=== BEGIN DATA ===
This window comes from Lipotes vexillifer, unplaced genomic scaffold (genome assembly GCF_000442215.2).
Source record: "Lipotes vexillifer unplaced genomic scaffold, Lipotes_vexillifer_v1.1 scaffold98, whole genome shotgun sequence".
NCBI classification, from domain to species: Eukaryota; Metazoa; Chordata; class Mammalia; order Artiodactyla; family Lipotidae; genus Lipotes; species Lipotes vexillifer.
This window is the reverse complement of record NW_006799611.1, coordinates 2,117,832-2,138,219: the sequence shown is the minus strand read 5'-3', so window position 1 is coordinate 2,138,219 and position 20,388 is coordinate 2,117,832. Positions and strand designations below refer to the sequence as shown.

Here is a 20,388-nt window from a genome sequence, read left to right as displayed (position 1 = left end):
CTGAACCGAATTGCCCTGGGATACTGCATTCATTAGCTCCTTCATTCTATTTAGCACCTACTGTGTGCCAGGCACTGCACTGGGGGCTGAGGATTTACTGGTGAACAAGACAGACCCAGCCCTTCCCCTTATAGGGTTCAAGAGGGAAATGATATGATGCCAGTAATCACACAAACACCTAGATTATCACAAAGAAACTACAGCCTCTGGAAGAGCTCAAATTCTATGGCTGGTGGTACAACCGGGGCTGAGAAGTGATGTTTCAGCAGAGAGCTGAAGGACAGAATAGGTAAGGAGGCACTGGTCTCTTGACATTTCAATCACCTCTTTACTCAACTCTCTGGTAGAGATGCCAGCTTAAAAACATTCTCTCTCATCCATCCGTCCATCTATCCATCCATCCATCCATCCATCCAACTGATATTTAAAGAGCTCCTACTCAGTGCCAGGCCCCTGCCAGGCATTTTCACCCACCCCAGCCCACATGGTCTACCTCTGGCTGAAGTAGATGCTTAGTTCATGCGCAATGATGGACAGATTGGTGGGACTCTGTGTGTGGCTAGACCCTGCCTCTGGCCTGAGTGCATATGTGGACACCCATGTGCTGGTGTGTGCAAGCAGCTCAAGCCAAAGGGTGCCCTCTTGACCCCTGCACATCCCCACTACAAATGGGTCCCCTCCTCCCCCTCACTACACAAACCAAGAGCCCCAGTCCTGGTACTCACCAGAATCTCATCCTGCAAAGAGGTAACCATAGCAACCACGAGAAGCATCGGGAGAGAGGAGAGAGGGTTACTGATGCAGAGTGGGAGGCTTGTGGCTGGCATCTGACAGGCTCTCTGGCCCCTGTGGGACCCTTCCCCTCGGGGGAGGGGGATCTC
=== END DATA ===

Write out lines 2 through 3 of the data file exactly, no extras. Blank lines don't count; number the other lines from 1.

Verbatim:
Source record: "Lipotes vexillifer unplaced genomic scaffold, Lipotes_vexillifer_v1.1 scaffold98, whole genome shotgun sequence".
NCBI classification, from domain to species: Eukaryota; Metazoa; Chordata; class Mammalia; order Artiodactyla; family Lipotidae; genus Lipotes; species Lipotes vexillifer.